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Book Reviews

Mexico’s Lesson in Capitalism

John Tutino

The Mexican Heartland: How Communities Shaped Capitalism, a Nation, and World History, 1500–2000
Princeton University Press, Princeton, NJ, 2017, 512 pp., $39.50

In this formidable work of scholarship, Georgetown University historian John Tutino recounts Mexico’s long journey to modernity from the standpoint of small communities surrounding Mexico City. This ambitious exercise spans five centuries to analyze how these communities “built, sustained, subsidized, resisted and changed capitalism” in its various phases from silver-based imperial capitalism under Spanish rule to the shift from national capitalism to liberal globalism in the late 20th century.

Tutino gives a rich description of the clash between traditional community life and the expansion of capitalism through the centuries and tells the stories of people in communities such as Chalco, Tenango del Valle, and Tepoztlán, places exhibiting the enduring traits of the Mexican heartland: poverty, productive communitarianism, local autonomy, and patriarchalism.

A key theme of the book is the resilience that allowed communities to retain, with varying success, a degree of the ecological, political, and cultural autonomies secured during the era of the global silver economy under Spanish rule. In the late 19th century liberal capitalism brought with it a concentration of land ownership that, combined with population growth and mechanization, undermined the patriarchal family system. Tutino describes how this led to rising violence, both within families and by armed rebellion. The ultimate result was land reform yielding a temporary renewal of autonomy. But strong population growth in the 20th century and the rapid expansion of Mexico City sapped the rural heartland and left most of its people struggling to build satisfactory lives in the sprawling conurbation.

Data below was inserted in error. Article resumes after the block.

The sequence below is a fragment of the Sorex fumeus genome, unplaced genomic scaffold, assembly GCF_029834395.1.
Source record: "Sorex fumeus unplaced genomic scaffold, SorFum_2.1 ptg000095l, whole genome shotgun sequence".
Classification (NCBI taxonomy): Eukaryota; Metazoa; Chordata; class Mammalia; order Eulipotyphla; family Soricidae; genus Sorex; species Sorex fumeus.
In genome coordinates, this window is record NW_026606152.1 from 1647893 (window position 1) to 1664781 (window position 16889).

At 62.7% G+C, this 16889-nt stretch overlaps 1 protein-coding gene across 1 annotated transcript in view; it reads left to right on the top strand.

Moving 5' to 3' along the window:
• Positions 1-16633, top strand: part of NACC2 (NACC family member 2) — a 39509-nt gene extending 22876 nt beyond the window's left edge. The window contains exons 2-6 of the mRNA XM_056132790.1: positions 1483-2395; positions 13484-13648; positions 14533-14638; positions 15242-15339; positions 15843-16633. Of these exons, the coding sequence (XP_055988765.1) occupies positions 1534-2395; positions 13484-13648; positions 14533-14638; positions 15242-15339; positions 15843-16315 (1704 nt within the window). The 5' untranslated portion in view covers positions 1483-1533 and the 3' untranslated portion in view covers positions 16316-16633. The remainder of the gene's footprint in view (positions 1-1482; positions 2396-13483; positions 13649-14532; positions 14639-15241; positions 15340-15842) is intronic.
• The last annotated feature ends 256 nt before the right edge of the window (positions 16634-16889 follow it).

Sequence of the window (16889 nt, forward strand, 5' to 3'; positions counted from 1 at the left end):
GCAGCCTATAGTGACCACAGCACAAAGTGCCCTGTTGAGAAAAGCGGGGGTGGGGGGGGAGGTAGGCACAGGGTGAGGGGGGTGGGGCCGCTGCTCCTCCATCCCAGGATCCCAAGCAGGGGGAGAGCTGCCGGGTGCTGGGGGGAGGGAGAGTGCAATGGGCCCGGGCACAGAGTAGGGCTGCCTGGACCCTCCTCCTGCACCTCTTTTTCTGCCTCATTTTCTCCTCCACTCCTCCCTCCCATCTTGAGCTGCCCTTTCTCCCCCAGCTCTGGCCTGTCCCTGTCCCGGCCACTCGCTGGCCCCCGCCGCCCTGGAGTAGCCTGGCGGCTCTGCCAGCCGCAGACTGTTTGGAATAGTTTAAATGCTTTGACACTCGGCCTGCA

For Tutino, this phase, and the subsequent collapse of national capitalism with the “triumph of globalization” since the 1980s, marked the definitive end of local autonomies. Yet the author may have marked the ending too early. The clash between traditional communities and liberal capitalism was still evident in 2006 when riots led by the community of San Salvador Atenco forced the new Mexico City airport project to be postponed for 10 years.

The author also seems to suggest that capitalism’s incompatibility with traditional autonomous communitarianism implies a choice between social erosion and inclusion. Yet some of the most open and market-oriented economies are also among those with the best track records on inclusiveness and the environment.

While Tutino may be right to say that it remains to be seen “how people will make communities and press their needs in our new world,” there is as much reason to be optimistic about this as pessimistic. Openness of the economy and social inclusion do not, of course, come about automatically. The right policies are needed for the sort of inclusive and sustainable growth that can combat poverty while safeguarding the environment and fostering human rights and democracy. At a 2017 meeting of the Organisation for Economic Co-operation and Development, which I lead, the Network of Open Economies and Inclusive Societies was established to champion this combination. The OECD has been working closely with the Mexican authorities to design and implement reforms that simultaneously boost productivity and improve the inclusiveness of growth. I hope and believe that, for the Mexican heartland, the best is yet to come.

JOSÉ ÁNGEL GURRÍA, secretary-general, Organisation for Economic Co-operation and Development

Opinions expressed in articles and other materials are those of the authors; they do not necessarily reflect IMF policy.